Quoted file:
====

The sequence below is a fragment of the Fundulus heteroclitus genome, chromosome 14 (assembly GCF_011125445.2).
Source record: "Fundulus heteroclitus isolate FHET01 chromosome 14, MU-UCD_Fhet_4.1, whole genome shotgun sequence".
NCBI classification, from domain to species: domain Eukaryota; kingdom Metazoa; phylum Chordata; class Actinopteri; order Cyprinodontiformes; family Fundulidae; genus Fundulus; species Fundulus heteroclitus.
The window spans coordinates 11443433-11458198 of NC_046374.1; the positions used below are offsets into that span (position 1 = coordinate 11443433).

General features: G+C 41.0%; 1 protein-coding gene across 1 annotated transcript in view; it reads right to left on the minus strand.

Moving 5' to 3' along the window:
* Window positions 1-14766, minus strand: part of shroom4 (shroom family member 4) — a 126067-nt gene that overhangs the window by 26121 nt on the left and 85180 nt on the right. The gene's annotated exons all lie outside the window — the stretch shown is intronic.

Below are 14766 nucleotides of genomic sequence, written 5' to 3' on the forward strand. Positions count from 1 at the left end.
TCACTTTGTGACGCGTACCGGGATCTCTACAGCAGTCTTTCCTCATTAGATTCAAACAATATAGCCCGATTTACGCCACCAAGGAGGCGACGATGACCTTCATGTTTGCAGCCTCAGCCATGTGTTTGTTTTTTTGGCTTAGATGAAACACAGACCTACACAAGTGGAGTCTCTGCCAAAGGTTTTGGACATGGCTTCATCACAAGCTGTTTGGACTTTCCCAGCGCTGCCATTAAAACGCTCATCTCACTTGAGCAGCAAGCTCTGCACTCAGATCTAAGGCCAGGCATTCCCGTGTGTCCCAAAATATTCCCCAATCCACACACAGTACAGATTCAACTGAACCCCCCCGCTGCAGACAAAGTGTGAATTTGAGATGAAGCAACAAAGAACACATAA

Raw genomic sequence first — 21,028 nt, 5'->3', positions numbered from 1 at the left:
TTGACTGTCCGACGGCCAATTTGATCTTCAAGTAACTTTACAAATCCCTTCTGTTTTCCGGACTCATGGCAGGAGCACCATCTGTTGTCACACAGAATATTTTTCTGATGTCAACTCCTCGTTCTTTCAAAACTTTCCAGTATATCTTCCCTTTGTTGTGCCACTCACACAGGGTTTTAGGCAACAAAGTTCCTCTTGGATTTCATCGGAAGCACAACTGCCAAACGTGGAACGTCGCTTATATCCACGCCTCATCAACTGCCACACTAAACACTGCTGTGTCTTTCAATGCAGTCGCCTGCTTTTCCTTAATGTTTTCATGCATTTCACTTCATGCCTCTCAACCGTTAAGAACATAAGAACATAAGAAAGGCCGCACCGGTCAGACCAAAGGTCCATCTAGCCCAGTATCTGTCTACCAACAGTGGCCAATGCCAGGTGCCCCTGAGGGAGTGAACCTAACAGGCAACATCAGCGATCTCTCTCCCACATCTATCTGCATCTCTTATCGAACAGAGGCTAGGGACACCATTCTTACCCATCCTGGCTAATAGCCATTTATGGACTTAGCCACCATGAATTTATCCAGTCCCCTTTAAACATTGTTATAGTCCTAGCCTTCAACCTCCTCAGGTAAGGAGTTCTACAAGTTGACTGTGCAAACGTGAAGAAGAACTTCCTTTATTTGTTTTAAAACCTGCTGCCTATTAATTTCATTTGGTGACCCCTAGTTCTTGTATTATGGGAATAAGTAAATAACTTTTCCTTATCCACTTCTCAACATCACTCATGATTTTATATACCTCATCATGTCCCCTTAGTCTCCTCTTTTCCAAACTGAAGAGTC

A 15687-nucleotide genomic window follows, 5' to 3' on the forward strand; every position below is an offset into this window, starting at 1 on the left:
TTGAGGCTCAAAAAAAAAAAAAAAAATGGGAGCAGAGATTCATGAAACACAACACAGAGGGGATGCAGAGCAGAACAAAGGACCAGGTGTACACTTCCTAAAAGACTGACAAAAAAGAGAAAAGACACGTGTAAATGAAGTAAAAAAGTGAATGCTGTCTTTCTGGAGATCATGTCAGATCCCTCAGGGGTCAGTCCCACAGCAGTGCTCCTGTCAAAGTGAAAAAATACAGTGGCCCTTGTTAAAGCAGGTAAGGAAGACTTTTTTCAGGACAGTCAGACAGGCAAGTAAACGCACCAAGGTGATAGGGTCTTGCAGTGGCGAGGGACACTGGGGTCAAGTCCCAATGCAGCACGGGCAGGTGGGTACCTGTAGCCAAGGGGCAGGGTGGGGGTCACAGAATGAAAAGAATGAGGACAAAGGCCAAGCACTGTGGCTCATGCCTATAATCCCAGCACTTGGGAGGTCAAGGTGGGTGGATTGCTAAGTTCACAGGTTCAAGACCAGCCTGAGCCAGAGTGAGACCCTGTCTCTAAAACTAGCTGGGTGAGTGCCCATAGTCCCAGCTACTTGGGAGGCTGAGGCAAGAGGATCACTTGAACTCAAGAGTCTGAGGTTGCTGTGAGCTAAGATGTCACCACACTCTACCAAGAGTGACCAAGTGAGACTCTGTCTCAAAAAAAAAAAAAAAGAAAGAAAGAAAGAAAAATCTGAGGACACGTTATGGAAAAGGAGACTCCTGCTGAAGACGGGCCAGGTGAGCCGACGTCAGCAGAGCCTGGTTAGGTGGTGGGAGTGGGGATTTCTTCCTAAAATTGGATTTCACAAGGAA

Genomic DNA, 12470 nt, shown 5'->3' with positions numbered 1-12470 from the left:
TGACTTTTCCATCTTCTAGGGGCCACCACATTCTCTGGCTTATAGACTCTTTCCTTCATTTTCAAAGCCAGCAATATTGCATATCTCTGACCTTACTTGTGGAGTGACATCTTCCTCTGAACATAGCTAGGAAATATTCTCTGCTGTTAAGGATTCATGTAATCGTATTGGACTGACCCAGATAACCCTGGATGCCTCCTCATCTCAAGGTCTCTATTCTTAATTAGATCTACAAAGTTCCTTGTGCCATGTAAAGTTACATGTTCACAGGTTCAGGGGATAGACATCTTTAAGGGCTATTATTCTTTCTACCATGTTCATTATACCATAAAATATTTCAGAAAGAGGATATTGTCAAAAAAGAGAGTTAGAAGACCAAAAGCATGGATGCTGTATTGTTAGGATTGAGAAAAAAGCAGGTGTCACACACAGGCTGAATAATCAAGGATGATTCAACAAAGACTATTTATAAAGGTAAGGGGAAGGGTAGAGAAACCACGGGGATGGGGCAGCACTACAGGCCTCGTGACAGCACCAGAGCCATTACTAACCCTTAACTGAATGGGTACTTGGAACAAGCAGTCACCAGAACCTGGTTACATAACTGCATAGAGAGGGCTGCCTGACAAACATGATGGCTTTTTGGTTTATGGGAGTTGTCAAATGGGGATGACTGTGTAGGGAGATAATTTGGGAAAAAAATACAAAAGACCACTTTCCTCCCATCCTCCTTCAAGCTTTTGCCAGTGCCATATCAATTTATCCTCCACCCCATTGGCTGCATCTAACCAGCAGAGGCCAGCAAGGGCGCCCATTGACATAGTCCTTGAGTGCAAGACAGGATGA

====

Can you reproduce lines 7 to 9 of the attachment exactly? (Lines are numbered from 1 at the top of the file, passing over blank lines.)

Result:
* Window positions 1-14766, minus strand: part of shroom4 (shroom family member 4) — a 126067-nt gene that overhangs the window by 26121 nt on the left and 85180 nt on the right. The gene's annotated exons all lie outside the window — the stretch shown is intronic.

Below are 14766 nucleotides of genomic sequence, written 5' to 3' on the forward strand. Positions count from 1 at the left end.
TCACTTTGTGACGCGTACCGGGATCTCTACAGCAGTCTTTCCTCATTAGATTCAAACAATATAGCCCGATTTACGCCACCAAGGAGGCGACGATGACCTTCATGTTTGCAGCCTCAGCCATGTGTTTGTTTTTTTGGCTTAGATGAAACACAGACCTACACAAGTGGAGTCTCTGCCAAAGGTTTTGGACATGGCTTCATCACAAGCTGTTTGGACTTTCCCAGCGCTGCCATTAAAACGCTCATCTCACTTGAGCAGCAAGCTCTGCACTCAGATCTAAGGCCAGGCATTCCCGTGTGTCCCAAAATATTCCCCAATCCACACACAGTACAGATTCAACTGAACCCCCCCGCTGCAGACAAAGTGTGAATTTGAGATGAAGCAACAAAGAACACATAA